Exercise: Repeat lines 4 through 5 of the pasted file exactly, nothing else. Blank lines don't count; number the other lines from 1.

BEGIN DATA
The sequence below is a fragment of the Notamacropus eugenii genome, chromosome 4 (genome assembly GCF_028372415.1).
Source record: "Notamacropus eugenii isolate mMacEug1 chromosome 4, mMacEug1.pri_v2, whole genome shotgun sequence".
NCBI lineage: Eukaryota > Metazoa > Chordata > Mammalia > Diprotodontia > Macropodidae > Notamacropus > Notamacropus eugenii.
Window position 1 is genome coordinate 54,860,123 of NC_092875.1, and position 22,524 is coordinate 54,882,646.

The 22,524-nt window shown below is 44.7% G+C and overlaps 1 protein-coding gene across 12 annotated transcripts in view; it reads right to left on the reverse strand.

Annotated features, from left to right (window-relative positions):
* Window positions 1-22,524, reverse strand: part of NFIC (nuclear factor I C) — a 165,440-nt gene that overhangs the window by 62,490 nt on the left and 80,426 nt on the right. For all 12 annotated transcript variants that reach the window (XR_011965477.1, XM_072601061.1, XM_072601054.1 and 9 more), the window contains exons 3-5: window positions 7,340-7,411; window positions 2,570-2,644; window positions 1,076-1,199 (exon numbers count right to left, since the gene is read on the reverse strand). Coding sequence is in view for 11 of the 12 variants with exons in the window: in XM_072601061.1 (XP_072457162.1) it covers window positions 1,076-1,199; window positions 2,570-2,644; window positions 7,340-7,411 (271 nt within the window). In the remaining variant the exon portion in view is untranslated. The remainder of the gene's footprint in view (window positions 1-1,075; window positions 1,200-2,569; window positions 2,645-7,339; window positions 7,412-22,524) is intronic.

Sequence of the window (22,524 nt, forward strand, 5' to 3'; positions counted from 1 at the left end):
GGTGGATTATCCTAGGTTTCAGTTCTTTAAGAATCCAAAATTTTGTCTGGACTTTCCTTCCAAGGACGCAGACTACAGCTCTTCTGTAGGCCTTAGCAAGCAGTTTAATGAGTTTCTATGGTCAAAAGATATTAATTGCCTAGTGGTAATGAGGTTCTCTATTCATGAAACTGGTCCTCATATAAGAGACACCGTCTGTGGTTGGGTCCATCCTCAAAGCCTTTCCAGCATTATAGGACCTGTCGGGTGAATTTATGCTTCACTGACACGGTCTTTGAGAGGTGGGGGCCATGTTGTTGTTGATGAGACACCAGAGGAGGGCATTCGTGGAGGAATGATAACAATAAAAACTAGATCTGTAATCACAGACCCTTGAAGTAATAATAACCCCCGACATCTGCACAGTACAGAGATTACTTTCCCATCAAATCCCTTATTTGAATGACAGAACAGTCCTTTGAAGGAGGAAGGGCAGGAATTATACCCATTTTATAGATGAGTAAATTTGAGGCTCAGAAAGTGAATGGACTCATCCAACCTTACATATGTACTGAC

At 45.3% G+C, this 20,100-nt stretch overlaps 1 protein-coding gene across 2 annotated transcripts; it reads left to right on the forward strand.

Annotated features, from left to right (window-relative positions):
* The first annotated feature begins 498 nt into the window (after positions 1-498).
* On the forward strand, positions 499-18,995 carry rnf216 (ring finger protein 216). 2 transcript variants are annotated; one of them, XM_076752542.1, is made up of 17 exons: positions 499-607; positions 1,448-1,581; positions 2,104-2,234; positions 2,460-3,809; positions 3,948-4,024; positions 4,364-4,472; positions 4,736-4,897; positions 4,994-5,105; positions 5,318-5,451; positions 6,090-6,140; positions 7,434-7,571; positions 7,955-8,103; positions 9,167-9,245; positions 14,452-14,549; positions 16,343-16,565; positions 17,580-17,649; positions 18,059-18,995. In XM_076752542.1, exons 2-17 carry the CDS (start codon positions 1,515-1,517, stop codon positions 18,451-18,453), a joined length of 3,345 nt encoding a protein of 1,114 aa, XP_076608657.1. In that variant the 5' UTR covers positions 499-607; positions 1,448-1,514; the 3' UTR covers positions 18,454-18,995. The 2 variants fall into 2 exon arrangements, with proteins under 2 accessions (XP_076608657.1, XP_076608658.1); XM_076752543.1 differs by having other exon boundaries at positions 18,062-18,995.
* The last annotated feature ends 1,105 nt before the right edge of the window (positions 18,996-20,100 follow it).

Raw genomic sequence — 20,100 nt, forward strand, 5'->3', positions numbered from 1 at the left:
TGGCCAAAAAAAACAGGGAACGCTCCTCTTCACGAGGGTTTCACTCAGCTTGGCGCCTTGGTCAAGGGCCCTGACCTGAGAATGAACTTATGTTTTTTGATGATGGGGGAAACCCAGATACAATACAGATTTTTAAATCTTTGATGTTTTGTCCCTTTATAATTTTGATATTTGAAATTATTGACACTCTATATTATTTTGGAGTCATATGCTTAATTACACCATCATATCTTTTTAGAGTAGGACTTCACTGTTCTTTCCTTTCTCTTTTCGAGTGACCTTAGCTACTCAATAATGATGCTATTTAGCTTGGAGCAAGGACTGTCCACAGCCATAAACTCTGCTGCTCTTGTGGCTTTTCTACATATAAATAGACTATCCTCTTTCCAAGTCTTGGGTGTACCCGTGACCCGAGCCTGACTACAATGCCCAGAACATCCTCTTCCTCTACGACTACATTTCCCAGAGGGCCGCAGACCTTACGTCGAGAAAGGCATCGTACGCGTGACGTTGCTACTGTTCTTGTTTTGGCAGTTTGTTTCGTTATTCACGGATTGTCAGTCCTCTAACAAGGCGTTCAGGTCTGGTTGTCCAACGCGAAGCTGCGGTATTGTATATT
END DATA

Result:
Window position 1 is genome coordinate 54,860,123 of NC_092875.1, and position 22,524 is coordinate 54,882,646.

The 22,524-nt window shown below is 44.7% G+C and overlaps 1 protein-coding gene across 12 annotated transcripts in view; it reads right to left on the reverse strand.